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Wedding / Event Videography Techniques
Shooting non-repeatable events: weddings, recitals, plays, performances...

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Old November 7th, 2005, 05:13 AM   #16
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Location: Aus
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meh, i wouldnt bother going out of ur way to accomodate the priest.. no offense and this HAS been discussed before but you are there for THE COUPLE not the priest..

u should ask these questions -
"where will the photographer be allocated? " (I bet the photographer is allowed to roam... if not, he would at least be given a spot to shoot from... argue this point if u need to )
"How much time will i have to set up before the ceremony begins?" (reason u ask this is that from the sound of it they may not wnat u to be in there until 5mins before it starts.. or if ur lucky when the guests arrive...
"Can the groom wear a Lav Mic? " (and if hes not allowed to wear one, plant on on the inside of his jacket anyway...)
"Can i stand in the aisle during the ceremony once the bride arrives, as this way we can film what the guests see as opposd to shooting from a risky distance" (DONT tell the priest u can zoom 20x... or whatever... this give him more ammunition...

Yeah sure these are guerilla tactics, but hell, your there to do a friggin job...
if i ever came across a church like this, and noone ants to play ball with me, i would seriously reconsider the job. Its nto worth the hassle..

only recently did i shoot an outdoor wedding and the photographer and myself were out the from of the entrance waiting for the limo.. The bride had said that her entrance would be different, but as i wasnt shooting her that morning, i called her. She was in a mood and didnt want to speak to anyone, however this critical information wasnt passed on to me, or the Photog, so we are waiting for these cars to arrive which they never did..
turns out they came in from a side entrance which was about a 5 minute walk away from the actual entrance...

so then out comes a guest.. and tells us that everyone ios already there and the proceedings had already started..
Now i had been at the location now for 2 hours before the bride arrived.. the bride was an hour late to the venue, so in effect i had ben there an hour before the ceremony..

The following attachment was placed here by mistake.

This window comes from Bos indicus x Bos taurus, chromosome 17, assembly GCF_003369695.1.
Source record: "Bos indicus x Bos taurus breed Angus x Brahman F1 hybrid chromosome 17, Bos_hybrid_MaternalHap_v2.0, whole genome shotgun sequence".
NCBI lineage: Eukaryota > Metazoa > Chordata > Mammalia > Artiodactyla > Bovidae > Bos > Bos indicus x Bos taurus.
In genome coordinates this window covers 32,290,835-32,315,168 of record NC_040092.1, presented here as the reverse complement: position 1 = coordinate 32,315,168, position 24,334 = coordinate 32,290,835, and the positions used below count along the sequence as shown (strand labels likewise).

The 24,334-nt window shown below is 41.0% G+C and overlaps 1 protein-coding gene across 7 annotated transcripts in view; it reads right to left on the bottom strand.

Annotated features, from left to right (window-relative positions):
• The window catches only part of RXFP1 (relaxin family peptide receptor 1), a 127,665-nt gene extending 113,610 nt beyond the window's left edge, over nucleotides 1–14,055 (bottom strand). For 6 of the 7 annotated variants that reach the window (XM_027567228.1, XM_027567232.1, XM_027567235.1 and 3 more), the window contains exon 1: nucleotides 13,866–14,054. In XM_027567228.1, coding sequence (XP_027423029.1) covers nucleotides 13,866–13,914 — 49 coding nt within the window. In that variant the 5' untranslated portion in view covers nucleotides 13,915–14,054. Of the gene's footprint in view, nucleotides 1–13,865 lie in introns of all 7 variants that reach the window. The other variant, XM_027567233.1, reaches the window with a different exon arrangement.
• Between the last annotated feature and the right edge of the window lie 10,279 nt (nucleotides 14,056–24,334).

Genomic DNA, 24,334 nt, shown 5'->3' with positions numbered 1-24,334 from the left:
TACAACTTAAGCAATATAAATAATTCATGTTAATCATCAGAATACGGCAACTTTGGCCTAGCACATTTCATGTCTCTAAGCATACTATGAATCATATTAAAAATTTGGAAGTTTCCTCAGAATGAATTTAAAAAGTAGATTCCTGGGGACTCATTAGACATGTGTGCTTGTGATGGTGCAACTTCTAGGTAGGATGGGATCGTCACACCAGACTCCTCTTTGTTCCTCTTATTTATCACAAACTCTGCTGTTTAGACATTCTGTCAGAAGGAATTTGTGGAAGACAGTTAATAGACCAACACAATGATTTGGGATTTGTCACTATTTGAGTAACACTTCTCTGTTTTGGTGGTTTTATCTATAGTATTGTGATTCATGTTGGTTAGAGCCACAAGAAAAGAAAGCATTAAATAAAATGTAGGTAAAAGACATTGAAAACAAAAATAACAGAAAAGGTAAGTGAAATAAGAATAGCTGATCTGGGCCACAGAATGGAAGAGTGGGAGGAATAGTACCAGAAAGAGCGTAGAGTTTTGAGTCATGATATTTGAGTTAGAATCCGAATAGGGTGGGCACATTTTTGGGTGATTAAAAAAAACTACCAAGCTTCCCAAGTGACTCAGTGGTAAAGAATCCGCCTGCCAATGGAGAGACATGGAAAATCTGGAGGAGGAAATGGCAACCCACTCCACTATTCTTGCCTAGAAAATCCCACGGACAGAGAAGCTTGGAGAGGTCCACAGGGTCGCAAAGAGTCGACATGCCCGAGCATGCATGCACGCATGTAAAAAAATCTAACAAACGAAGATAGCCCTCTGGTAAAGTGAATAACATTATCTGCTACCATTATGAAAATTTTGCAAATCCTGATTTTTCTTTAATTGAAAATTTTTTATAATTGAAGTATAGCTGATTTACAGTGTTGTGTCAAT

No NOT ONE of the bridal party on the day had told us ANYTHING... we were clear when we left the ceremony location as to what we were doing, but we missed the entry...
So whos at fault here??
When a call is made and noone wants to communicate simply due to being in a "mood" or the bridal party, who were advised as to our location on the day to give us a heads up or knew where to find us in case of disaster..

in the end we ended up reshooting her entrance (she and her girls Danced down the aisle... the groom wasnt impressed and was clearly embaressed.
But whats the point m tryin to make here.. ??

You can do your damned mightiest to get the shots you need, but if people dont tell you shit, you can forget the years of experience and all the training youve ever had, coz in times like this, that dont mean jackshit.
In our case, the groom DIDNT want the dance reshot, but we persisted.. in the end we won, not for "our shot" but for the fact that THIS WAS HOW SHE CAME IN... if it was traditional, id jsut reshoot some headshots walking down the aisle and fix it.. but this was trippy...
i said to them that if my call was answered this morning, i would have KNOWN where and at least have an idea where they were with time. We had no idea so we shot from the hip...
On top of that the bride was late by an hour, so we waited at the main gate, where most wedding cars stop. This didnt happen.